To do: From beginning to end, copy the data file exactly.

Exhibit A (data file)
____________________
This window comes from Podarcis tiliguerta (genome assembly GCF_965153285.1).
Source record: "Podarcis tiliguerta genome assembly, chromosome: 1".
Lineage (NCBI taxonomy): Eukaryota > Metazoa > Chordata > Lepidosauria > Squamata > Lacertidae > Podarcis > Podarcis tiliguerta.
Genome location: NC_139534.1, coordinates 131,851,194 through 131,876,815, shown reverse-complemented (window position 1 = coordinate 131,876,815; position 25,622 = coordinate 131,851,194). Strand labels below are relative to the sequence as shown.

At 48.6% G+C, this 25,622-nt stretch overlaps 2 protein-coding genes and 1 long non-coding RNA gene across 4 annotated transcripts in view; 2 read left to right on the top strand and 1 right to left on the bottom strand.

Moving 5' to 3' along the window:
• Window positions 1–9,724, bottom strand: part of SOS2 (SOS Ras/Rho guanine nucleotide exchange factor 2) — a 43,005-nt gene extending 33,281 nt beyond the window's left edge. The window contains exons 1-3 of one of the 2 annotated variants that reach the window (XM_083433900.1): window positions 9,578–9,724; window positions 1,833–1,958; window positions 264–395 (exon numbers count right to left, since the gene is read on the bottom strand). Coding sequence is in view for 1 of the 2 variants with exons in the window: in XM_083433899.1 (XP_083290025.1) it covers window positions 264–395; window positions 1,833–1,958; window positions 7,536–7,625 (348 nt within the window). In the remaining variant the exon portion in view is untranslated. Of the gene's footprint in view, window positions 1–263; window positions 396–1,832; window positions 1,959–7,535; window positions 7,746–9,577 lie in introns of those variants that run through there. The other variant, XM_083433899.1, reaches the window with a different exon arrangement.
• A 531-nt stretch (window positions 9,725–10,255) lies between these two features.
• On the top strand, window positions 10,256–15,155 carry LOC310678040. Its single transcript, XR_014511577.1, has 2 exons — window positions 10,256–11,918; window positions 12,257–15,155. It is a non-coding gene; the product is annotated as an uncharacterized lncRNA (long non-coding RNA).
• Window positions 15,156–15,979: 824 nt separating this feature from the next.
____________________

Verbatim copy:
This window comes from Podarcis tiliguerta (genome assembly GCF_965153285.1).
Source record: "Podarcis tiliguerta genome assembly, chromosome: 1".
Lineage (NCBI taxonomy): Eukaryota > Metazoa > Chordata > Lepidosauria > Squamata > Lacertidae > Podarcis > Podarcis tiliguerta.
Genome location: NC_139534.1, coordinates 131,851,194 through 131,876,815, shown reverse-complemented (window position 1 = coordinate 131,876,815; position 25,622 = coordinate 131,851,194). Strand labels below are relative to the sequence as shown.

At 48.6% G+C, this 25,622-nt stretch overlaps 2 protein-coding genes and 1 long non-coding RNA gene across 4 annotated transcripts in view; 2 read left to right on the top strand and 1 right to left on the bottom strand.

Moving 5' to 3' along the window:
• Window positions 1–9,724, bottom strand: part of SOS2 (SOS Ras/Rho guanine nucleotide exchange factor 2) — a 43,005-nt gene extending 33,281 nt beyond the window's left edge. The window contains exons 1-3 of one of the 2 annotated variants that reach the window (XM_083433900.1): window positions 9,578–9,724; window positions 1,833–1,958; window positions 264–395 (exon numbers count right to left, since the gene is read on the bottom strand). Coding sequence is in view for 1 of the 2 variants with exons in the window: in XM_083433899.1 (XP_083290025.1) it covers window positions 264–395; window positions 1,833–1,958; window positions 7,536–7,625 (348 nt within the window). In the remaining variant the exon portion in view is untranslated. Of the gene's footprint in view, window positions 1–263; window positions 396–1,832; window positions 1,959–7,535; window positions 7,746–9,577 lie in introns of those variants that run through there. The other variant, XM_083433899.1, reaches the window with a different exon arrangement.
• A 531-nt stretch (window positions 9,725–10,255) lies between these two features.
• On the top strand, window positions 10,256–15,155 carry LOC310678040. Its single transcript, XR_014511577.1, has 2 exons — window positions 10,256–11,918; window positions 12,257–15,155. It is a non-coding gene; the product is annotated as an uncharacterized lncRNA (long non-coding RNA).
• Window positions 15,156–15,979: 824 nt separating this feature from the next.